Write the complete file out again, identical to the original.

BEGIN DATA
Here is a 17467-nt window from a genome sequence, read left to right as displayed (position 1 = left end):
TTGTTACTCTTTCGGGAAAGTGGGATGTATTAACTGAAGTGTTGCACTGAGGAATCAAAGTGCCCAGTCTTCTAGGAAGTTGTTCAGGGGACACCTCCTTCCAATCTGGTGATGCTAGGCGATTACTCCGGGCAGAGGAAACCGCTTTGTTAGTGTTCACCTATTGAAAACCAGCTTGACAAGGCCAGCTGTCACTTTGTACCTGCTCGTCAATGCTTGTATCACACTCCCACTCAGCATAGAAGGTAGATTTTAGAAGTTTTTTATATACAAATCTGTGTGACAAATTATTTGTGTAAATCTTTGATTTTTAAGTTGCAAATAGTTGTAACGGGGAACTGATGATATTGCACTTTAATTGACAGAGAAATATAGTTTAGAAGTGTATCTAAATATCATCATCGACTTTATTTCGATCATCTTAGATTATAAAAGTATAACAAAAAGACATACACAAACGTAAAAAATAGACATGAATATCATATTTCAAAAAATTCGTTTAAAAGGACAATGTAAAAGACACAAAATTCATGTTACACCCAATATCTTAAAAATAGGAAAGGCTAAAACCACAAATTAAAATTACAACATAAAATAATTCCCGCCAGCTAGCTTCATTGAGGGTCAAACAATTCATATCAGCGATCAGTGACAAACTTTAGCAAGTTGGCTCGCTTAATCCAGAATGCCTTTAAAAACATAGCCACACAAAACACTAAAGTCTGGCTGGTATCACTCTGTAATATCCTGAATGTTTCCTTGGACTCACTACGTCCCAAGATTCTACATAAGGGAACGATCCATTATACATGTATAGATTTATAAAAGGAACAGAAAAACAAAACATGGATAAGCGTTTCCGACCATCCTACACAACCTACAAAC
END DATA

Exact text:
Here is a 17467-nt window from a genome sequence, read left to right as displayed (position 1 = left end):
TTGTTACTCTTTCGGGAAAGTGGGATGTATTAACTGAAGTGTTGCACTGAGGAATCAAAGTGCCCAGTCTTCTAGGAAGTTGTTCAGGGGACACCTCCTTCCAATCTGGTGATGCTAGGCGATTACTCCGGGCAGAGGAAACCGCTTTGTTAGTGTTCACCTATTGAAAACCAGCTTGACAAGGCCAGCTGTCACTTTGTACCTGCTCGTCAATGCTTGTATCACACTCCCACTCAGCATAGAAGGTAGATTTTAGAAGTTTTTTATATACAAATCTGTGTGACAAATTATTTGTGTAAATCTTTGATTTTTAAGTTGCAAATAGTTGTAACGGGGAACTGATGATATTGCACTTTAATTGACAGAGAAATATAGTTTAGAAGTGTATCTAAATATCATCATCGACTTTATTTCGATCATCTTAGATTATAAAAGTATAACAAAAAGACATACACAAACGTAAAAAATAGACATGAATATCATATTTCAAAAAATTCGTTTAAAAGGACAATGTAAAAGACACAAAATTCATGTTACACCCAATATCTTAAAAATAGGAAAGGCTAAAACCACAAATTAAAATTACAACATAAAATAATTCCCGCCAGCTAGCTTCATTGAGGGTCAAACAATTCATATCAGCGATCAGTGACAAACTTTAGCAAGTTGGCTCGCTTAATCCAGAATGCCTTTAAAAACATAGCCACACAAAACACTAAAGTCTGGCTGGTATCACTCTGTAATATCCTGAATGTTTCCTTGGACTCACTACGTCCCAAGATTCTACATAAGGGAACGATCCATTATACATGTATAGATTTATAAAAGGAACAGAAAAACAAAACATGGATAAGCGTTTCCGACCATCCTACACAACCTACAAAC